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UL Lafayette researchers secure funding from the NSF to study the Food-Energy-Water nexus

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CO2 levels now higher than any time in the last 23 million years

One of the most pressing messages that climate scientists attempt to convey to the public is how today’s CO2 levels compare to those of the Geologic past. Such comparisons can provide public context for current CO2 rise, as well as important information on the response of global temperatures to rising CO2. A new study published in Geology suggests that present-day CO2 levels (412 ppmv) are now likely higher than at any time in at least the last 23 million years!

In this newly published study, a team led by Brian Schubert, Associate Professor in the School of Geosciences at the University of Louisiana at Lafayette, used the remains of dead plants to produce a new record of atmospheric CO2 that spans 23 million years of uninterrupted Earth history. Their findings relied on the nearly continuous record of terrestrial photosynthesis provided by organic matter accumulated from partially decomposed plants.

“When plants grow, the relative amount of the two stable isotopes of carbon, carbon-12 and carbon-13, changes in response to the amount of CO2 in the atmosphere,” says Schubert. “One can therefore measure the relative amount of these two isotopes and calculate the CO2 concentration under which the plants grew.”

The remains of land plants can be used to calculate the amount of CO2 in Earth’s atmosphere. Photo credit: A. Hope Jahren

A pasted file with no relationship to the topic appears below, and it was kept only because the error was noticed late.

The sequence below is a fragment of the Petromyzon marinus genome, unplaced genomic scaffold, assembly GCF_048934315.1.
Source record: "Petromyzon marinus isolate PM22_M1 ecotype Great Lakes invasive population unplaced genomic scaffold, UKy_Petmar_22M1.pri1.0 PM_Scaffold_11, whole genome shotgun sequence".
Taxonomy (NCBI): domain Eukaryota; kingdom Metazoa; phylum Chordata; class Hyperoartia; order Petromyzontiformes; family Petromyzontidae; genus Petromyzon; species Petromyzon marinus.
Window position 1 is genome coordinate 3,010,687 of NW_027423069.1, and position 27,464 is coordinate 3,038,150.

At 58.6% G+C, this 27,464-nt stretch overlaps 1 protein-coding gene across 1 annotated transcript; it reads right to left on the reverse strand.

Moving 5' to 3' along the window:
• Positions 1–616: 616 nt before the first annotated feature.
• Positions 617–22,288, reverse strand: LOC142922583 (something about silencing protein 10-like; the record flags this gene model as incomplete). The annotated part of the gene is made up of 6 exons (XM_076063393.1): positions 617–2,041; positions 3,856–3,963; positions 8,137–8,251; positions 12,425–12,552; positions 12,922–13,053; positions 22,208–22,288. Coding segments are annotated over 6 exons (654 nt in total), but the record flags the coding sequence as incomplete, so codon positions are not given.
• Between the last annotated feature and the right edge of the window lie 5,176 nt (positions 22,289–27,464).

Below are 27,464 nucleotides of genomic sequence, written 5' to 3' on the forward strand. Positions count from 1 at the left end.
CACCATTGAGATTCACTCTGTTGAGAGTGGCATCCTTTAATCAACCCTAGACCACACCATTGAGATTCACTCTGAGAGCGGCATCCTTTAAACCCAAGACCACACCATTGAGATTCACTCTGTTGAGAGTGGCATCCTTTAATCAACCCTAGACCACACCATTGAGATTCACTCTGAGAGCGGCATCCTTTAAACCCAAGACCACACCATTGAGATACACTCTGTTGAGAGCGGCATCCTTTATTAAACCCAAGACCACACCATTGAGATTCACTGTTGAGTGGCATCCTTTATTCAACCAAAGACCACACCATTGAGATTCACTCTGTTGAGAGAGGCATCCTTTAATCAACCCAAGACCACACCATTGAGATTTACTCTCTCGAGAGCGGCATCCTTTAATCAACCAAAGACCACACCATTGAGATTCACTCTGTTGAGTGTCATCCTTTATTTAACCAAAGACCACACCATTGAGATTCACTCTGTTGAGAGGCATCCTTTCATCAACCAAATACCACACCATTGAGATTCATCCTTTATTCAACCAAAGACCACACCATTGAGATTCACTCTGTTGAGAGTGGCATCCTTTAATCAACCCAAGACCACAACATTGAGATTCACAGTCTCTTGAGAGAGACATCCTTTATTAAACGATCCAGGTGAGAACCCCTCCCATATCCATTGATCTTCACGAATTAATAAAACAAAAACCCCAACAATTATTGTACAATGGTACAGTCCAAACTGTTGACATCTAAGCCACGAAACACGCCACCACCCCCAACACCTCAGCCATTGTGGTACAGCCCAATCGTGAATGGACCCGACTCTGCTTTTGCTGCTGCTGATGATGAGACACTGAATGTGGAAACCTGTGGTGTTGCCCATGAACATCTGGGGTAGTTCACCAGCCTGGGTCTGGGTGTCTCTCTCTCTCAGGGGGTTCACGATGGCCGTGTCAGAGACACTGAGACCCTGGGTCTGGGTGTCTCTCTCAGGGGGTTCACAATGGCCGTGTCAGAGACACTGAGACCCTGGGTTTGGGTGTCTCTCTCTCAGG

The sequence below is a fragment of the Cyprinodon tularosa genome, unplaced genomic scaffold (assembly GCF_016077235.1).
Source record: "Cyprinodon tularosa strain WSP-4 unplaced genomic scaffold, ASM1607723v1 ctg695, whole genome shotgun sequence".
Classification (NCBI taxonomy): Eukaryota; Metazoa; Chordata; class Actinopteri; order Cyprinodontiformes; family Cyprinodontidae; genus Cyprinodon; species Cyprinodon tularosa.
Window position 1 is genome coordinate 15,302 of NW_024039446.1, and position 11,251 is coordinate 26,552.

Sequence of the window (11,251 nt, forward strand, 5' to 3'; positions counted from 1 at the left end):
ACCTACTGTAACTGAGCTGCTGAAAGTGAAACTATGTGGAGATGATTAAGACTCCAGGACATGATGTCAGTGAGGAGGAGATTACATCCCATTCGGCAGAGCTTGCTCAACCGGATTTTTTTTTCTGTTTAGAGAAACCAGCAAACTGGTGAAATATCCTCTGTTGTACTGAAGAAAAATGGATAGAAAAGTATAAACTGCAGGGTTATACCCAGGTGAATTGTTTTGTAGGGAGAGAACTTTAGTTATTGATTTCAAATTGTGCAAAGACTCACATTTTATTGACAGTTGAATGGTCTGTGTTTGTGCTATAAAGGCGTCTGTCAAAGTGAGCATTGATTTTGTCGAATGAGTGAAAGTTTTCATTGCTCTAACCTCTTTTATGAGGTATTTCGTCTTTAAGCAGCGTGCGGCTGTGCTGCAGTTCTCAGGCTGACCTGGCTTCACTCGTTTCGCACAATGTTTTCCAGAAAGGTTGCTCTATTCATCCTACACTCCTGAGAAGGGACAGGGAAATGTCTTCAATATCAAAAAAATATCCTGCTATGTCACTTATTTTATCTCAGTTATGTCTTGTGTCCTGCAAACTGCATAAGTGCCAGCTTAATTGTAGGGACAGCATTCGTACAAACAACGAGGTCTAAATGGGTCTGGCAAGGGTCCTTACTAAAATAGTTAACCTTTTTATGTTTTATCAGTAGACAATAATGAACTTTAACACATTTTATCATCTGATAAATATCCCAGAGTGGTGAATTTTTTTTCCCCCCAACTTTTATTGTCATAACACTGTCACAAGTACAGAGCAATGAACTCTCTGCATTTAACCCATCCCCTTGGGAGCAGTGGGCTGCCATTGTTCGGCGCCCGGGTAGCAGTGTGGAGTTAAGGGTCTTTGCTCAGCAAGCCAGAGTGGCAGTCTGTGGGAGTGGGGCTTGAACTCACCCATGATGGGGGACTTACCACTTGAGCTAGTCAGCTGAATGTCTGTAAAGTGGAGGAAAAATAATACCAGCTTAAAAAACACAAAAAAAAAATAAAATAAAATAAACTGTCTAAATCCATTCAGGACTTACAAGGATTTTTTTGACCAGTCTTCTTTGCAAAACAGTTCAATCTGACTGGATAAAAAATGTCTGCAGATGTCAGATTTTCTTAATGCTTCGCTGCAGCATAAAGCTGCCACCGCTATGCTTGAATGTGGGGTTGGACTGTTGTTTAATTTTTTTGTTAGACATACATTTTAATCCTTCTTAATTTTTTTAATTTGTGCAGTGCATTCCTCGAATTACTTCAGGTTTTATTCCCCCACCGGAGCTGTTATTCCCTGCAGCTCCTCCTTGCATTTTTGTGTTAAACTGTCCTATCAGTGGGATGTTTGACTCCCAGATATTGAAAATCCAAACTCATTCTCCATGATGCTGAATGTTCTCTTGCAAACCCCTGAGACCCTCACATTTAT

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Two Graduate Students win the GSA Graduate Research Grant

Please join us in congratulating two of our graduate students who recently won a GSA Graduate Research Grant for 202

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The School of Geosciences wins prestigious Field Camp Award

As our 2020 virtual field camp is kicking off today, our School has just been informed that we are this year's recip

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Dr. David Borrok in the School of Geosciences with collaborators Dr. Rafael Hernandez in Chemical Engineering, Dr. David Stevens in the College of Business Administration, and Dr. Whitney Broussard III in the Institute for Coastal and Water Research have received a $96,645 grant to study relationships among food, energy, and water. 

Borrok says, “Relationships in the Food-Energy-Water nexus become extremely important when stress from drought or other pressures leads to strong competition for natural resources”.  He continues, “We need water for irrigation to produce food, but often times we need the same water to help produce electricity and drill for natural gas and oil.  The goal of our study is to understand these relationships so we can find sustainable ways to manage our natural resources”.  The Food-Energy-Water project supplements an existing, large-scale interdisciplinary study of water usage and management in Southwestern Louisiana.